Life After Graduation

FrontGradSorry for the time away my friends. Since last writing a few things have changed…to say the least.

I’ve finished university and graduated with concurrent degrees – a Bachelors of Science in Journalism: Public Relations, and a Bachelors of Science in Environmental Studies. That’s me there, in the green cap! (photo credit: Grace Helen Photography)

I’ve also moved – from rainy Eugene, Oregon, to foggy San Francisco, California. Apparently my pale skin and red hair have a vendetta against sunshine.
Finally, I’ve started a job! I’m the Sustainability Fellow at Ketchum PR in San Francisco. You can check out more in my interview with PR blog Coffee and Cardigans here.

But don’t worry. Just because I’m living the dream doesn’t mean I’ve abandoned the good fight! Every week I report to my PR team the top news and trends in sustainability. I spearheaded the idea actually. It’s called “10 Things to Know by 10 a.m.” I carefully sift through papers and magazines and the web to find the most relevant stories, both for my clients and my team. All before 10 a.m. on Mondays.

I’ve decided that you too should be benefitting from these lists! So, starting next week, I’ll be posting far more regularly – once a week actually – to keep you up to date. The opinions are my own, and though I try to maintain some sense of objectivity, please feel free to spark debate. You’ll be hearing from me again very soon.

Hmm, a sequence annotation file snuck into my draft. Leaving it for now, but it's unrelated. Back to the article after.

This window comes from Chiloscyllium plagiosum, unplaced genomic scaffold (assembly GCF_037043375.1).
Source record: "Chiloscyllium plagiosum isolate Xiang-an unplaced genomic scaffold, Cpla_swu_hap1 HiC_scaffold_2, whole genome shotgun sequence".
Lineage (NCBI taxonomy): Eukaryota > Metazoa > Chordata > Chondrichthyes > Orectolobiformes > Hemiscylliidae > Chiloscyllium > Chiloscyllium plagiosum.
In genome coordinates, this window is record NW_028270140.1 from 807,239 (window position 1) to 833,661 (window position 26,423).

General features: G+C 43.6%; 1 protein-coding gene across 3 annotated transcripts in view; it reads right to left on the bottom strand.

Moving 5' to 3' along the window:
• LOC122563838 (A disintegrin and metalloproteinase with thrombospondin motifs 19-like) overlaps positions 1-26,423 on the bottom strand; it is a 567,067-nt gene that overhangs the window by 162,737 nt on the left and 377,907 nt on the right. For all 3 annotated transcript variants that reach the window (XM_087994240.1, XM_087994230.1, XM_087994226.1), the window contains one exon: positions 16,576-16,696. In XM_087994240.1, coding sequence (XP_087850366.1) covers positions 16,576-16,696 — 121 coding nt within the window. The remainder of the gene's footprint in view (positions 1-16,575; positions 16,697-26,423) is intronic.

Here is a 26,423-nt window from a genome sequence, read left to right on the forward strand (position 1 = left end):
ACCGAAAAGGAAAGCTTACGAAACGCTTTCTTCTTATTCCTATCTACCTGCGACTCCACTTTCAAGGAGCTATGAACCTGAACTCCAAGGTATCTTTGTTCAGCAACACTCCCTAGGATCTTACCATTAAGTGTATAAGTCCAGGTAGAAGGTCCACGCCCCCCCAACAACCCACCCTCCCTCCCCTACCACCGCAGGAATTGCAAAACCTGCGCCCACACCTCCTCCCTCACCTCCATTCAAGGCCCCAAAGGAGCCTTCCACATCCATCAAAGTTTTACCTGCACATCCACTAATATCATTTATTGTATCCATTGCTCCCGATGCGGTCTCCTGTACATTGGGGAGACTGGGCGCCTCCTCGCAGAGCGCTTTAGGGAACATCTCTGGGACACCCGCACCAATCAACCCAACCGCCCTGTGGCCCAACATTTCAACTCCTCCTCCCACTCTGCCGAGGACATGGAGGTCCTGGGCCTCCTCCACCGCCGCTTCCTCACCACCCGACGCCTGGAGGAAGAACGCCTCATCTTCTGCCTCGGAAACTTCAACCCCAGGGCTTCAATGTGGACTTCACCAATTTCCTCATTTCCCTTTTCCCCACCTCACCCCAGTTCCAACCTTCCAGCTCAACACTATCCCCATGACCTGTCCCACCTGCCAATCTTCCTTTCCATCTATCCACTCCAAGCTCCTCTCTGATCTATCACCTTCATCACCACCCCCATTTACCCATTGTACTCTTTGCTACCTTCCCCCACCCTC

My Summer Internship

Screen Shot 2013-09-10 at 12.14.33 PMHaving a niche as a college student can seem a little limiting. I mean, how many nonprofits or environmental organizations are looking for PR help from a twenty-something student? But I think knowing what I want to do has its advantages. For starters, it helped me land a summer internship working for the local nonprofit FOOD for Lane County.

Companies and organizations are looking for passionate individuals. Period. Or at least that’s what my boss said when she hired me last May. Because I was so focused, I had a lot of relevant experience, which gave me a leg up. Well, that and my video skills.

I spent the summer chasing stories with a Canon EOS 7d strapped around my neck and a tripod strung over my shoulder. Is it a conventional PR job? Maybe not. But the lines between PR and advertising and marketing are all blurring together nowadays. In the end, I produced numerous videos for the organization – but there’s one that sticks out the most.

One of my tasks this summer was to create a call-to-action, or “ask,” video for our annual auction fundraiser. Here was where my niche really came into play. I want to use my PR skills, be that through traditional PR methods or design or video, to help make a difference. Well, with this video I did just that.

By understanding what the organization really did in the community and the difference it made in my area, I was able to use my skills to accurately portray the nonprofit…and pull at a few heartstrings. My video, seen here, brought in $132,400 for the FOOD for Lane County.

I think that’s what it comes down to – knowing what you want to do, or having a niche, and wanting to use every tool available to make that happen. If I had limited myself to learning the traditional PR methods, I wouldn’t have been able to get this far. So screw traditional – be a sponge. Learn everything you can and that is how you make things happen.